How an Old Security Issue Left Millions of IoT Devices Vulnerable

March 3, 2021 - 7 minutes read

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The Internet of Things (IoT) is extremely vast and encompasses millions of devices. By 2025, the number of IoT devices is projected to grow to 25.1 billion, according to the GSM Association. The rapid growth and expansion of IoT have cybersecurity experts worried about built-in security vulnerabilities and devices that stop getting updated at some point.

Security researchers are warning that history could be repeated if IoT developers don’t take care of a known Windows security issue that’s decades old. The vulnerability can be leveraged to manipulate millions of IoT and operational technology (OT) devices and even create a large-scale DDoS (distributed denial of service) attack across devices at multiple companies.

9 Issues To Be Aware Of

Security researchers at Forescout Research Lab have found and dug into security vulnerabilities in some TCP/IP stacks (internet protocols). They’ve named the nine new issues “Number:Jack”. The research lab has already been researching vulnerabilities in TCP/IP stacks and strategizing how to mitigate them as part of an initiative called Project Memoria.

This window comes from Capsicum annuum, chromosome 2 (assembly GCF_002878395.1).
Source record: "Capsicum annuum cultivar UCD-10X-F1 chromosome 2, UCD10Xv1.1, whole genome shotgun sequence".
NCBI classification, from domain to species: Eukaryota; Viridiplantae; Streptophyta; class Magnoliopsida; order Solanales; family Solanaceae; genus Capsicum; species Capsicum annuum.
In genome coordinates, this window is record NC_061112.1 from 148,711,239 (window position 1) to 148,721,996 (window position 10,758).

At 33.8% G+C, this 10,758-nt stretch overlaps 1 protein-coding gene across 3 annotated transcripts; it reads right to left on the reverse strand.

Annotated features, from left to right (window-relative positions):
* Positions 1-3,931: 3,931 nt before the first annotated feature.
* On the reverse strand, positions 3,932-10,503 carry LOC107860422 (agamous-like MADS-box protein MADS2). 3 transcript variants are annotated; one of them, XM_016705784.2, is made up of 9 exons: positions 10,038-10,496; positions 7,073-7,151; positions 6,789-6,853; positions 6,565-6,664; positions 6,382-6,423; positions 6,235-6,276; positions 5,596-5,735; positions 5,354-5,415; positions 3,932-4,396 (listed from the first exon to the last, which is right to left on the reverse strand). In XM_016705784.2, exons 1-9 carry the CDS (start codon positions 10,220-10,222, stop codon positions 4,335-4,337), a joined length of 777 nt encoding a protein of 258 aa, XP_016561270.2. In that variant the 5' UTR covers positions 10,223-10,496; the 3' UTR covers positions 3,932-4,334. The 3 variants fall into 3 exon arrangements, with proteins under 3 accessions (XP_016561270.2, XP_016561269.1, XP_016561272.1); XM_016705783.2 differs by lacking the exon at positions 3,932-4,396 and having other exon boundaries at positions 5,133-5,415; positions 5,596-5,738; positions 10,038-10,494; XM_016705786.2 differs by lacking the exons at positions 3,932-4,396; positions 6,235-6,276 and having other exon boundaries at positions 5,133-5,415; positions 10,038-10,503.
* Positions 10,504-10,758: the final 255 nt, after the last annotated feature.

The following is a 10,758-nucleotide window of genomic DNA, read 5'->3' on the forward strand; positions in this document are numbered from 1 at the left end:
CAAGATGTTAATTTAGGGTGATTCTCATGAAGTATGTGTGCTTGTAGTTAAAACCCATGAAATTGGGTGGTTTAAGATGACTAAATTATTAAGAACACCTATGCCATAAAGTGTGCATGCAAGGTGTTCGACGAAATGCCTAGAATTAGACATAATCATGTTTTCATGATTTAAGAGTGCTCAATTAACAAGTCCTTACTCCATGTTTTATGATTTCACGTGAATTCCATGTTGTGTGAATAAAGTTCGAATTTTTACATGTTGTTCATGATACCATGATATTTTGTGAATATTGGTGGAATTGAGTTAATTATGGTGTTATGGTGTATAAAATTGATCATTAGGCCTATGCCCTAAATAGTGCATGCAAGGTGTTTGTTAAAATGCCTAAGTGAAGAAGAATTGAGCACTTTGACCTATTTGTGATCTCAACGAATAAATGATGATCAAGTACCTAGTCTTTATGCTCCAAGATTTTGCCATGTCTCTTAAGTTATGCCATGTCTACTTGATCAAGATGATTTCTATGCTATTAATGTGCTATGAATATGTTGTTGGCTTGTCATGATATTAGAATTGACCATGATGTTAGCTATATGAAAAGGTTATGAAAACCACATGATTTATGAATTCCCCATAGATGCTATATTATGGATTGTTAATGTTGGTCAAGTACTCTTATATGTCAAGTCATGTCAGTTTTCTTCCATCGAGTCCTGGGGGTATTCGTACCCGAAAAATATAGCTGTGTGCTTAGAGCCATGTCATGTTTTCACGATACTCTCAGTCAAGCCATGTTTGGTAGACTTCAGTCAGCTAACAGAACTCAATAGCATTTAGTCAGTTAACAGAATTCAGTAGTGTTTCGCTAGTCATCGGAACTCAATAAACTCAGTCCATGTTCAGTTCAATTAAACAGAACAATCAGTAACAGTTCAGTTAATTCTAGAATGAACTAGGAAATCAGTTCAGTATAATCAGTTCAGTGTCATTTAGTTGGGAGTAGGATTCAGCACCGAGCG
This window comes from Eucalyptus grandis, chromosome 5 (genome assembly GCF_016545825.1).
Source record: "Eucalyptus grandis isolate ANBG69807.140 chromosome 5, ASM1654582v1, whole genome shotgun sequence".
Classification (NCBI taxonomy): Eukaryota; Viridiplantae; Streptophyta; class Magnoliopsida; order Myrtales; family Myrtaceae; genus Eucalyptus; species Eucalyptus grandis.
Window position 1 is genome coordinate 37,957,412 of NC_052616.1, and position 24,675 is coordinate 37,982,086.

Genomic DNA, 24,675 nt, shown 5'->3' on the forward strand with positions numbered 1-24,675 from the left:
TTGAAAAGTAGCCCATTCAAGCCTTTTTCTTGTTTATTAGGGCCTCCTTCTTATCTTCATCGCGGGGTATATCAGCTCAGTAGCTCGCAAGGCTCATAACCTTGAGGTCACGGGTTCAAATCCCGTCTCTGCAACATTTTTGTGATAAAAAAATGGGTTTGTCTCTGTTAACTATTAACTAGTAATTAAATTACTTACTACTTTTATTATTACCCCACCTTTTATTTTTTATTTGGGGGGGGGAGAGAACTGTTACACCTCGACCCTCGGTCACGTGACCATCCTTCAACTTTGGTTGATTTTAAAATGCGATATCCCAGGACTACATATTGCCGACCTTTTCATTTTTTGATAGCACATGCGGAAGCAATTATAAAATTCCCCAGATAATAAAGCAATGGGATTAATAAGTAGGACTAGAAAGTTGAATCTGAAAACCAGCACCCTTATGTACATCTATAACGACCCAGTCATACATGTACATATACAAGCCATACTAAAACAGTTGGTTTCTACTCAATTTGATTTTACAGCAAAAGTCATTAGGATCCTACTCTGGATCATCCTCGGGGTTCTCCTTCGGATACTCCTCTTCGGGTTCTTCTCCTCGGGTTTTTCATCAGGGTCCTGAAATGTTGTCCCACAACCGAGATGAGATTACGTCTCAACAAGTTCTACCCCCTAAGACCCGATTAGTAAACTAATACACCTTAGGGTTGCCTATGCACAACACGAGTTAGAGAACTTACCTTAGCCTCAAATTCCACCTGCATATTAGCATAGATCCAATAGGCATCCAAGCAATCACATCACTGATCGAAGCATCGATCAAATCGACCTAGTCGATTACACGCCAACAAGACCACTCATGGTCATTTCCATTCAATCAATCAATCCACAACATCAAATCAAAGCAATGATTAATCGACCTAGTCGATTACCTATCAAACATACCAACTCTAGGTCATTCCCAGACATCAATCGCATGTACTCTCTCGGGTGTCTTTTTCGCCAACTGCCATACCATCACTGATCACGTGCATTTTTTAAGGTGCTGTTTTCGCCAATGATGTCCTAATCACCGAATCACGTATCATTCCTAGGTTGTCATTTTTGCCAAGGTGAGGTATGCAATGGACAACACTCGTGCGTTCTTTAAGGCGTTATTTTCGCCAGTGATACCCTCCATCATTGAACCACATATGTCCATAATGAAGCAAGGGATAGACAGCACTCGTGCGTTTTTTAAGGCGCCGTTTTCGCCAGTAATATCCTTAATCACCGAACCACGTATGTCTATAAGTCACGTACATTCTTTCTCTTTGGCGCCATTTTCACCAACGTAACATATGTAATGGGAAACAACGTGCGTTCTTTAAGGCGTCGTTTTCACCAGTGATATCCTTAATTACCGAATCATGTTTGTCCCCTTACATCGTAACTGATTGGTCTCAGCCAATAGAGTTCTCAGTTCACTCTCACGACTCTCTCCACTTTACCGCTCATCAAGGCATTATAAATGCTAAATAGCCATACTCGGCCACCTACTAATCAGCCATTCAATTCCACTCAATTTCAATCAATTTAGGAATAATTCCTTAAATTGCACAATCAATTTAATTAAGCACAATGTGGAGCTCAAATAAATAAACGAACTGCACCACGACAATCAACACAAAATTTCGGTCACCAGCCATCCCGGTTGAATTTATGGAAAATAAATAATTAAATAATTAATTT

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The latest security issues stem from a foundational part of TCP communication within embedded devices, specifically the generation of the Initial Sequence Number (ISN). ISNs work to ensure every TCP connection between two computers or connected devices is unique so that third parties can’t intercept or manipulate the machine-to-machine connection. To ensure the connection is unique, ISNs are randomly generated so that the ISN isn’t predictable or known in order to take advantage of it for hacking, hijacking, or spoofing.

These are network security fundamentals that have been known and studied for decades, but the researchers found that this simple concept wasn’t executed correctly in IoT devices. The ISN is not generated randomly, and it can create patterns that create vulnerabilities for the unique machine-to-machine connection. Daniel dos Santos, a research manager at Forescout, says that Windows, Linux, and IT departments have mostly fixed these vulnerabilities, but IoT is lagging way behind.

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Immense Potential for Malicious Intent

By making the TCP connections more predictable, hackers could close the connection ahead of time, creating a denial-of-service attack by preventing data transfer between the two devices. They could also just hijack the connection and add their own data into the transfer, while actively downloading sensitive information, adding file downloads as malware, or using HTTP responses to send the victim machine to a website with malware.